FTC, et al v. Kevin Trudeau

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Filed opinion of the court by Judge Easterbrook. AFFIRMED. Richard A. Posner, Circuit Judge; Frank H. Easterbrook, Circuit Judge and Diane S. Sykes, Circuit Judge. [6808040-1] [6808040] [15-3472]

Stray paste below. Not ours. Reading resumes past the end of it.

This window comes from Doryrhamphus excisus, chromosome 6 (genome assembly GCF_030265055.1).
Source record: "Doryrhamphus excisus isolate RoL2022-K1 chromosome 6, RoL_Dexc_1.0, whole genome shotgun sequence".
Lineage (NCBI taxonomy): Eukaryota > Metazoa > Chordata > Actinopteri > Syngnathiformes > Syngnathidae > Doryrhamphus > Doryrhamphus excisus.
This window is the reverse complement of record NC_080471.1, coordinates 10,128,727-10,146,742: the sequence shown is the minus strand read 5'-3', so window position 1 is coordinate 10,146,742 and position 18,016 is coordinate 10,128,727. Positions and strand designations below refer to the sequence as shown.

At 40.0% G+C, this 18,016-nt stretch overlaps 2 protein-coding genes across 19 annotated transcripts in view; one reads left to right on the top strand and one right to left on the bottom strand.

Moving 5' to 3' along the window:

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Case: 15-3472 Document: 50 Filed: 12/29/2016 Pages: 5 In the United States Court of Appeals For the Seventh Circuit ____________________   No.  15-­‐‑3472   FEDERAL  TRADE  COMMISSION,   Plaintiff-­‐‑Appellee,   v.   KEVIN  TRUDEAU,   Defendant.   Appeal  of:   HOGAN   MARREN   BABBO   &   ROSE,   LTD.,   and   FARUKI   IRELAND  &  COX,  P.L.L.   ____________________   Appeal  from  the  United  States  District  Court  for  the   Northern  District  of  Illinois,  Eastern  Division.   No.  03  C  3904  —  Robert  W.  Gettleman,  Judge.   ____________________   ARGUED  SEPTEMBER  14,  2016  —  DECIDED  DECEMBER  29,  2016   ____________________   Before  POSNER,  EASTERBROOK,  and  SYKES,  Circuit  Judges.   EASTERBROOK,  Circuit  Judge.  This  decision  marks  the  end   of   litigation   about   Kevin   Trudeau’s   frauds—or   so   we   hope.   Earlier   decisions   affirmed   his   criminal   conviction   and   sen-­‐‑ tence  and  his  adjudication  in  civil  contempt  after  he  refused   Case: 15-3472 2   Document: 50 Filed: 12/29/2016 Pages: 5 No.  15-­‐‑3472   to   surrender   the   profits   made   from   violating   orders   of   the   Federal  Trade  Commission.  See  United  States  v.  Trudeau,  812   F.3d  578  (7th  Cir.  2016);  FTC  v.  Trudeau,  662  F.3d  947  (7th  Cir.   2011).  The  contempt  judgment  is  approximately  $38  million,   and  Trudeau  claims  to  be  destitute.  Believing  that  this  is  just   another  of  his  lies,  the  FTC  demanded  that  firms  it  thought   to  be  affiliated  with  Trudeau  turn  over  business  records.   Website   Solutions,   one   of   these   entities,   hired   Hogan   Marren  Babbo  &  Rose,  Ltd.,  and  Faruki  Ireland  &  Cox,  P.L.L.   (collectively  the  Law  Firms)  to  represent  it  in  responding  to   the  FTC’s  demand.  After  considering  some  of  the  documents   ultimately   revealed,   the   district   judge   concluded   that   Web-­‐‑ site   Solutions   is   under   Trudeau’s   control   and   that   all   of   its   assets   are   available   to   satisfy   his   obligations.   The   judge   ap-­‐‑ pointed  a  receiver  to  marshal  the  assets  of  Website  Solutions   and  Trudeau’s  other  entities.  The  receiver  collected  a  net  of   approximately  $8  million,  which  the  FTC  wants  to  distribute   to  Trudeau’s  defrauded  customers.  In  October  2015  the  dis-­‐‑ trict   court   approved   the   receiver’s   plan;   this   order   also   re-­‐‑ jected   the   Law   Firms’   request   for   compensation   from   funds   in  the  receiver’s  custody.  In  November  the  judge  authorized   the  receiver  to  send  $4  million  to  the  FTC;  in  December  the   judge   approved   the   receiver’s   compensation;   in   February   2016   the   judge   accepted   the   receiver’s   final   report   and   au-­‐‑ thorized  the  receiver  to  send  all  remaining  funds  to  the  FTC.   That  order  closed  the  receivership  estate.   The   Law   Firms   have   appealed—but   from   the   October   2015  order  rather  than  any  of  the  later  orders.  This  led  us  to   question  whether  the  order  is  appealable,  because  as  of  Oc-­‐‑ tober   2015   all   $8   million   remained   in   the   receiver’s   control.   The   Law   Firms   could   have   waited   until   the   estate-­‐‑closing   Case: 15-3472 No.  15-­‐‑3472   Document: 50 Filed: 12/29/2016 Pages: 5 3   order  without  jeopardizing  their  claim  to  reimbursement.  At   oral   argument   we   directed   the   parties   to   file   supplemental   memoranda   addressing   appellate   jurisdiction.   After   receiv-­‐‑ ing   these   submissions,   we   conclude   that   the   October   2015   order  functioned  as  approval  of  the  receiver’s  proposed  plan   of   distribution.   If   this   were   a   bankruptcy   proceeding   rather   than  a  receivership,  the  October  2015  order  would  have  been   labeled  a  plan  of  reorganization  (or  perhaps  a  plan  of  liqui-­‐‑ dation).  And  in  bankruptcy  the  confirmation  of  such  a  plan   is  appealable  as  a  “final  decision”  even  though  funds  remain   in   the   estate.   See   Bullard   v.   Blue   Hills   Bank,   135   S.   Ct.   1686   (2015)  (recognizing  that  an  order  confirming  a  plan  of  reor-­‐‑ ganization  is  appealable,  while  holding  that  an  order  declin-­‐‑ ing   to   approve   such   a   plan   is   not).   So   we   conclude   that   the   October   2015   order   is   “final”   under   28   U.S.C.   §1291   and   move  to  the  merits.   No  one  has  appealed  from  the  district  court’s  conclusion   that   Trudeau   controls   Website   Solutions   and   that   all   of   its   assets   are   available   to   reimburse   the   persons   he   defrauded.   Nor  has  anyone  appealed  from  the  district  court’s  approval   of   the   plan   of   distribution.   The   Law   Firms,   the   sole   appel-­‐‑ lants,   contend   only   that   their   fees   should   be   paid   ahead   of   compensation  for  Trudeau’s  victims.   The   Law   Firms   depict   their   role   as   helping   the   receiver   understand   Website   Solutions’   business   and   recover   its   as-­‐‑ sets;   the   FTC,   by   contrast,   contends   that   the   Law   Firms   did   little  but  obstruct  discovery  in  an  effort  to  keep  the  FTC  from   laying  hands  on  assets  that  Trudeau  was  trying  to  hide.  We   need   not   decide   which   characterization   is   correct,   because   either   way   the   Law   Firms   face   an   insuperable   hurdle:   well   before  they  were  hired  by  Website  Solutions  to  deal  with  the   Case: 15-3472 4   Document: 50 Filed: 12/29/2016 Pages: 5 No.  15-­‐‑3472   FTC’s  discovery  demands,  the  federal  judiciary  had  directed   Trudeau  to  turn  over  all  proceeds  of  his  improper  commer-­‐‑ cial  activities.  That  order  created  a  lien  on  Website  Solutions’   assets  (once  the  judge  found  that  they  were  under  Trudeau’s   control)   that   was   senior   to   any   claim   created   later.   As   a   proxy  for  Trudeau,  Website  Solutions  had  no  right  to  make   commitments   to   pay   third   parties   with   funds   belonging   to   Trudeau’s  victims.  Cf.  Caplin  &  Drysdale,  Chartered  v.  United   States,  491  U.S.  617  (1989);  United  States  v.  Monsanto,  491  U.S.   600  (1989).  And  lawyers,  particularly,  had  to  understand  that   their   claims   to   compensation   would   be   junior   to   those   as-­‐‑ serted  by  the  FTC  on  the  victims’  behalf.   In  bankruptcy,  law  firms  that  represent  the  estate  (or  the   trustee)   can   be   compensated   ahead   of   other   creditors,   but   only  if  they  receive  the  court’s  approval  for  their  hiring  and   demonstrate   that   their   activities   are   necessary   and   benefit   the  estate.  See  11  U.S.C.  §§  327,  330,  1103;  Baker  Botts  L.L.P.  v.   ASARCO  LLC,  135  S.  Ct.  2158  (2015).  Neither  the  Law  Firms   nor  Website  Solutions  obtained  the  court’s  approval  for  their   engagement   and   proposed   course   of   conduct,   nor   did   they   demonstrate  to  the  district  judge’s  satisfaction  afterward  that   what  they  had  done  was  necessary  or  helped  the  estate.  (The   judge  implied  agreement  with  the  FTC’s  submission  that  the   Law   Firms   did   more   to   obstruct   the   discovery   than   to   pro-­‐‑ mote  it.)  Indeed,  the  Law  Firms  have  not  even  tried  to  show   that  they  would  have  satisfied  the  requirements  for  compen-­‐‑ sation  had  this  been  a  bankruptcy  rather  than  a  receivership.   We  don’t  see  why  the  use  of  the  receivership  device  should   make  the  Law  Firms  better  off.   There   was   another   potential   route   to   compensation:   Website  Solutions  might  have  asked  the  district  court  to  or-­‐‑ Case: 15-3472 No.  15-­‐‑3472   Document: 50 Filed: 12/29/2016 Pages: 5 5   der  the  FTC  to  ensure  that  Website  Solutions  would  be  rea-­‐‑ sonably   compensated   for   its   expenses   in   responding   to   the   subpoenas.   See   Fed.   R.   Civ.   P.   45(d)(3)(C)(ii).   But   Website   Solutions  did  not  make  such  a  request.   The   Law   Firms   stress   that   Rule   45   is   not   the   only   way   that   lawyers   may   be   paid   for   their   work   in   civil   litigation,   and  that  is  correct.  But  Website  Solutions  was  holding  other   people’s   money   and   so   could   not   make   financial   commit-­‐‑ ments  to  third  parties.  That’s  why  the  Law  Firms  needed  the   district   court’s   approval.   They   concede   that   the   judge   had   discretion   to   say   yes   or   no.   And   given   the   fact   that   anyone   hired  by  Website  Solutions  presumptively  stands  in  line  be-­‐‑ hind  Trudeau’s  victims,  the  district  court  did  not  abuse  that   discretion  by  saying  “no.”   AFFIRMED